In normal, direct-style programming in (mostly-)functional languages such as scheme and ML, folding is an operation that crops up all the time in various guises. Most list-manipulation libraries for such languages include implementations of left-fold and right-fold as standard. But what about the situation when you’re programming in continuation-passing style (CPS), such as when you’re writing (or trying to write) a metacircular evaluator? Library support for continuation-passing folds isn’t nearly as common.
Here’s the direct-style left-fold function:
(define (foldl kons knil xs) (if (null? xs) knil (foldl kons (kons (car xs) knil) (cdr xs))))
and here’s the continuation-passing left-fold function:
(define (foldl-k kons knil xs k) (if (null? xs) (k knil) (kons (car xs) knil (lambda (v) (foldl-k kons v (cdr xs) k)))))
takes three arguments here, where in the direct-style version, it takes two.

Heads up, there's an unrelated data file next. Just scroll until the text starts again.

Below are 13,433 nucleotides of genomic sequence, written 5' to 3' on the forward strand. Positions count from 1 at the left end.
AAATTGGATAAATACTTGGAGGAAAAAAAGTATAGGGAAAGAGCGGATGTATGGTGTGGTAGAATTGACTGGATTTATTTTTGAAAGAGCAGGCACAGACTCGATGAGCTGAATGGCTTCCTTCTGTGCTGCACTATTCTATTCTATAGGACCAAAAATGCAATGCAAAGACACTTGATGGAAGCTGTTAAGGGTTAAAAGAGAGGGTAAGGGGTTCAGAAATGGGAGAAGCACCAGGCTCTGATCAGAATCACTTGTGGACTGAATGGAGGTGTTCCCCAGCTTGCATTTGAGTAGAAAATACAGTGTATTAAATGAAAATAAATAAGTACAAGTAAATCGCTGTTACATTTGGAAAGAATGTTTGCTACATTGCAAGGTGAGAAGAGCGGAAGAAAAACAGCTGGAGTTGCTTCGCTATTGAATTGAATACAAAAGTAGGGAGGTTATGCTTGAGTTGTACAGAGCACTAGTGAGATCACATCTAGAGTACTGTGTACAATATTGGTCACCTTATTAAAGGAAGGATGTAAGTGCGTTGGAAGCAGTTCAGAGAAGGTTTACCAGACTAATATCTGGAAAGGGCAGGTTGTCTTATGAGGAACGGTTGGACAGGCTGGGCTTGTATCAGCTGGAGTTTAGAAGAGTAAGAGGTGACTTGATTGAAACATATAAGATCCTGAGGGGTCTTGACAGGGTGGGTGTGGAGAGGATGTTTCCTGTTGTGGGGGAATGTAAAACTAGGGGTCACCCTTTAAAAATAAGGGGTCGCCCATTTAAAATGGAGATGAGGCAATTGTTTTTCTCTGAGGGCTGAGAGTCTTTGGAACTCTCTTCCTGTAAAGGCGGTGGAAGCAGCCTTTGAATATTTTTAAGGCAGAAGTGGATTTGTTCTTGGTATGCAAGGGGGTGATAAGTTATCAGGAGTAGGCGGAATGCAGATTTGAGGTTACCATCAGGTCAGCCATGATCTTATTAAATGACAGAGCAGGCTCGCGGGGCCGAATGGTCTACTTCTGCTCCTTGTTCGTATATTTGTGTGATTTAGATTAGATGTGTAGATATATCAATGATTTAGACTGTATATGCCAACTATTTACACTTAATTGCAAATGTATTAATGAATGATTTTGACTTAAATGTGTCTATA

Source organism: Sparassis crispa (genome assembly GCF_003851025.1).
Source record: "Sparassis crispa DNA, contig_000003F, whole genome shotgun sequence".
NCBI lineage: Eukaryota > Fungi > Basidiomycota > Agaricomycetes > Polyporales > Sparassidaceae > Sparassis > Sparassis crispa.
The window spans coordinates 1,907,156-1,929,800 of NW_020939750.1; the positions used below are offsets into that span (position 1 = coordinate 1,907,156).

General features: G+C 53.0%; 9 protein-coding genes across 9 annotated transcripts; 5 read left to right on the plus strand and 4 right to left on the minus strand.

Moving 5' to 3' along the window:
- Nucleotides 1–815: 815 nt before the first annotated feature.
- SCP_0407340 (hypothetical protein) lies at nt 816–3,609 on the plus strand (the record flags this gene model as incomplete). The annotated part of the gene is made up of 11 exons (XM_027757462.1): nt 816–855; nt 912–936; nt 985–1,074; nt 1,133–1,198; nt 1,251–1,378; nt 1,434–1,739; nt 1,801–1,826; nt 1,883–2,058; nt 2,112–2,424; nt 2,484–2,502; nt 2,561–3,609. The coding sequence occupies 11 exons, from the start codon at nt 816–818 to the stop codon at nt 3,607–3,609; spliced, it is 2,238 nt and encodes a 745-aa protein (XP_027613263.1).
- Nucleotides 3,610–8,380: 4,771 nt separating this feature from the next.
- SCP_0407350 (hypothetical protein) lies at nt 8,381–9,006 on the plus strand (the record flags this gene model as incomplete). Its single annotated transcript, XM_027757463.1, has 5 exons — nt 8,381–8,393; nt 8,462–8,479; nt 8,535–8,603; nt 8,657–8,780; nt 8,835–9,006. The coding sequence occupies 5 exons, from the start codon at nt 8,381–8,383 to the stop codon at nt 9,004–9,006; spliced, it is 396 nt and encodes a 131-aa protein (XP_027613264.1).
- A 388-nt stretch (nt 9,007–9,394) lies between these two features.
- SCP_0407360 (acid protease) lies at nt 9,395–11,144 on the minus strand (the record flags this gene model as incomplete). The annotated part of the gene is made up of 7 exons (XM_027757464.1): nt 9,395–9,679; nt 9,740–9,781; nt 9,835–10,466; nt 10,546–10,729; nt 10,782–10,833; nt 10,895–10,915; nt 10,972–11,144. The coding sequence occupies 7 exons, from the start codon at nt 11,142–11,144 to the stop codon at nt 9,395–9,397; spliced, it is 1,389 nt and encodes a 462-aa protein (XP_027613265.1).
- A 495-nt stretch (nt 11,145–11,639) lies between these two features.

One benefit of having CPS folds available is that they expose more control over the loop. For instance, using a normal fold, there’s no way to terminate the iteration early, but using a CPS fold, your three-argument
routine can simply omit invoking its continuation parameter (presumably choosing some other continuation to run instead). This means that operations like (short-circuiting)
can be written with CPS fold, but not with plain direct-style fold:
(define (contains? predicate val elements) (foldl-k (lambda (elt acc k) (if (predicate elt val) #t ;; note: skips the offered continuation! (k acc))) #f elements (lambda (v) v)))